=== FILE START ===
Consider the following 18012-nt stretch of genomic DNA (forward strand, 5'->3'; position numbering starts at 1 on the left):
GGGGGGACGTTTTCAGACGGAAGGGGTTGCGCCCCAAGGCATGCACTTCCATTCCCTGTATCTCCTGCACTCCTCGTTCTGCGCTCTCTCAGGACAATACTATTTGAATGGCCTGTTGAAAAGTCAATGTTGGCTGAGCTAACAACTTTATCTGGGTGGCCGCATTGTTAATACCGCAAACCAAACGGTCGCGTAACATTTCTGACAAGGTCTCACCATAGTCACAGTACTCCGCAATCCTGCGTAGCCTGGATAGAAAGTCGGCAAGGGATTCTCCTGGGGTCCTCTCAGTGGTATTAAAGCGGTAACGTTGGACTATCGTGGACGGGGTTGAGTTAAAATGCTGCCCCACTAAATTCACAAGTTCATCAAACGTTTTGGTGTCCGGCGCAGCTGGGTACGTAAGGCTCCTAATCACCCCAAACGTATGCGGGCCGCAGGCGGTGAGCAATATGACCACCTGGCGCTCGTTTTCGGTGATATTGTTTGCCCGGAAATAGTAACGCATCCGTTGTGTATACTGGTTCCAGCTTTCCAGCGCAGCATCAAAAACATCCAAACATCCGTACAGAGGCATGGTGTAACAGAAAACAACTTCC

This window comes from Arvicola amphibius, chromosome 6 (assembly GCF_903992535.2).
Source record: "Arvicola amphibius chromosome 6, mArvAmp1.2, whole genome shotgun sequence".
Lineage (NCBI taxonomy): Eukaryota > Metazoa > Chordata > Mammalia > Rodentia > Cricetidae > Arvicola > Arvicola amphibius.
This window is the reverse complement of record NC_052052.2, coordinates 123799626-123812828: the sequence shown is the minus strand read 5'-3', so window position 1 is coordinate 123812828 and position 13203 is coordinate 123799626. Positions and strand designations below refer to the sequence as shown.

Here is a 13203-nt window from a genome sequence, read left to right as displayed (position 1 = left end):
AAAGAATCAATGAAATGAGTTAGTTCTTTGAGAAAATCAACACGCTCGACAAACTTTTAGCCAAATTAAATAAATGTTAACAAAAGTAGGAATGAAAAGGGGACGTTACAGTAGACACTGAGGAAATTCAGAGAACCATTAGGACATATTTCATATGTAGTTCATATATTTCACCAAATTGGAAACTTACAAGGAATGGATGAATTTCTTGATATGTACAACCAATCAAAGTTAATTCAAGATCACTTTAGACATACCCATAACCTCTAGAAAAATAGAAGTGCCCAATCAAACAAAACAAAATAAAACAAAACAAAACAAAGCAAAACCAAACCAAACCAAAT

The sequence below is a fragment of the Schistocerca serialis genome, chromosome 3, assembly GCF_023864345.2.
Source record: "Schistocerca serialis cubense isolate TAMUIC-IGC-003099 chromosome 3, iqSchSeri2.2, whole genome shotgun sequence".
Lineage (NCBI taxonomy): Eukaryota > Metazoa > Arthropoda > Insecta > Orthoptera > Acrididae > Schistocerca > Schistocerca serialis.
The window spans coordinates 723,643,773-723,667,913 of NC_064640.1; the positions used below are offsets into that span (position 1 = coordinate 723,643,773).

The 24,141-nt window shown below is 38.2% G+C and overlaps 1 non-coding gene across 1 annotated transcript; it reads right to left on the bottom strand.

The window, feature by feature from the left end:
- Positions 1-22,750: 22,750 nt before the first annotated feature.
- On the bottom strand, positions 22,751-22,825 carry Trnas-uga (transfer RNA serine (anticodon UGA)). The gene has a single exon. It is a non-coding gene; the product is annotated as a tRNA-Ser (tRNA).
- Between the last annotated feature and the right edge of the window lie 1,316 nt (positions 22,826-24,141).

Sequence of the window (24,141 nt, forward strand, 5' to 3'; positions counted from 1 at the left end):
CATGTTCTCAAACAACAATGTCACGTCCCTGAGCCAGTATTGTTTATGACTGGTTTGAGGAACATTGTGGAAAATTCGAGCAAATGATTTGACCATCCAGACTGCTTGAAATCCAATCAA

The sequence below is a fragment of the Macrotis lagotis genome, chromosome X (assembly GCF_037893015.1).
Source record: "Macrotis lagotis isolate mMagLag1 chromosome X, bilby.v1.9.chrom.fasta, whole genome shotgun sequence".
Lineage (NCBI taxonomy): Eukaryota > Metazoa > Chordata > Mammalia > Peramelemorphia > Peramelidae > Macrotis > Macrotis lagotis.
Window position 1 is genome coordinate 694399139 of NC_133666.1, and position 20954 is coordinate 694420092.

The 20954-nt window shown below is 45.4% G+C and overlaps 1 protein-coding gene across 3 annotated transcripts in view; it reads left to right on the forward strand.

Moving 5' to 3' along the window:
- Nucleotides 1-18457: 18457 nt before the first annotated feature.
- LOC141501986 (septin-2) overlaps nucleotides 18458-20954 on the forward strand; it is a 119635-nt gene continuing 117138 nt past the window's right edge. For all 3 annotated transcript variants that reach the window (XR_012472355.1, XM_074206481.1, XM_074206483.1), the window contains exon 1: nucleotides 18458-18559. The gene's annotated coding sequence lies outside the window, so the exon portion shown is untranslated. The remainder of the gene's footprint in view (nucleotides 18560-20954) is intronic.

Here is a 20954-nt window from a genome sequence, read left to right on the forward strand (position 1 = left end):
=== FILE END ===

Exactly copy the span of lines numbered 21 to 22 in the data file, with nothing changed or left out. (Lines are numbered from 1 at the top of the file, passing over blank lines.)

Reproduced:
Source record: "Macrotis lagotis isolate mMagLag1 chromosome X, bilby.v1.9.chrom.fasta, whole genome shotgun sequence".
Lineage (NCBI taxonomy): Eukaryota > Metazoa > Chordata > Mammalia > Peramelemorphia > Peramelidae > Macrotis > Macrotis lagotis.